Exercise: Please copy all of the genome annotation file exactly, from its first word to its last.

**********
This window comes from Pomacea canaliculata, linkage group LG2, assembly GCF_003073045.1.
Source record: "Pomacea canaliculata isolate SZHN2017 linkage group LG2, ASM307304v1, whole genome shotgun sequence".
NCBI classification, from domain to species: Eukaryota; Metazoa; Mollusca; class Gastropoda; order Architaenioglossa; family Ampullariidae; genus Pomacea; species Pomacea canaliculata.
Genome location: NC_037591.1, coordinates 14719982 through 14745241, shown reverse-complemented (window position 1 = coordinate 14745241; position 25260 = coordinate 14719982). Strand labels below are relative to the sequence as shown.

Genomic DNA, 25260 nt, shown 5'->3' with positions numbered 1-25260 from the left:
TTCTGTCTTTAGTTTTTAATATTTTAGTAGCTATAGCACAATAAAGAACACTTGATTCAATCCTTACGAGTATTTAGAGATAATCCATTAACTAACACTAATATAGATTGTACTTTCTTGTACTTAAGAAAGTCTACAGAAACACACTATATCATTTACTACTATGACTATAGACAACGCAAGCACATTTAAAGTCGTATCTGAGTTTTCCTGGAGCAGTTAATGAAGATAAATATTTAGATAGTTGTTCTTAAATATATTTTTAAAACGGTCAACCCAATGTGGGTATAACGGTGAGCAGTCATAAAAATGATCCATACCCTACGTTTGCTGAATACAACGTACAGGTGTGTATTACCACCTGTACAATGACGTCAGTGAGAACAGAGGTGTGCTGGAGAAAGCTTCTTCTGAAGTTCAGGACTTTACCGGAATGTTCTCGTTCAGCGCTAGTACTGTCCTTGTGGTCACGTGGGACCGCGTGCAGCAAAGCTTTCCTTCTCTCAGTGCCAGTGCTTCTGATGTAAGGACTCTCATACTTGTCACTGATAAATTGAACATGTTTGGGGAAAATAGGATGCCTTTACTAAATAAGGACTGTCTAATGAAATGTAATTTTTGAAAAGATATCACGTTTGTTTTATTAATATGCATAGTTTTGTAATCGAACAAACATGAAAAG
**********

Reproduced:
This window comes from Pomacea canaliculata, linkage group LG2, assembly GCF_003073045.1.
Source record: "Pomacea canaliculata isolate SZHN2017 linkage group LG2, ASM307304v1, whole genome shotgun sequence".
NCBI classification, from domain to species: Eukaryota; Metazoa; Mollusca; class Gastropoda; order Architaenioglossa; family Ampullariidae; genus Pomacea; species Pomacea canaliculata.
Genome location: NC_037591.1, coordinates 14719982 through 14745241, shown reverse-complemented (window position 1 = coordinate 14745241; position 25260 = coordinate 14719982). Strand labels below are relative to the sequence as shown.

Genomic DNA, 25260 nt, shown 5'->3' with positions numbered 1-25260 from the left:
TTCTGTCTTTAGTTTTTAATATTTTAGTAGCTATAGCACAATAAAGAACACTTGATTCAATCCTTACGAGTATTTAGAGATAATCCATTAACTAACACTAATATAGATTGTACTTTCTTGTACTTAAGAAAGTCTACAGAAACACACTATATCATTTACTACTATGACTATAGACAACGCAAGCACATTTAAAGTCGTATCTGAGTTTTCCTGGAGCAGTTAATGAAGATAAATATTTAGATAGTTGTTCTTAAATATATTTTTAAAACGGTCAACCCAATGTGGGTATAACGGTGAGCAGTCATAAAAATGATCCATACCCTACGTTTGCTGAATACAACGTACAGGTGTGTATTACCACCTGTACAATGACGTCAGTGAGAACAGAGGTGTGCTGGAGAAAGCTTCTTCTGAAGTTCAGGACTTTACCGGAATGTTCTCGTTCAGCGCTAGTACTGTCCTTGTGGTCACGTGGGACCGCGTGCAGCAAAGCTTTCCTTCTCTCAGTGCCAGTGCTTCTGATGTAAGGACTCTCATACTTGTCACTGATAAATTGAACATGTTTGGGGAAAATAGGATGCCTTTACTAAATAAGGACTGTCTAATGAAATGTAATTTTTGAAAAGATATCACGTTTGTTTTATTAATATGCATAGTTTTGTAATCGAACAAACATGAAAAG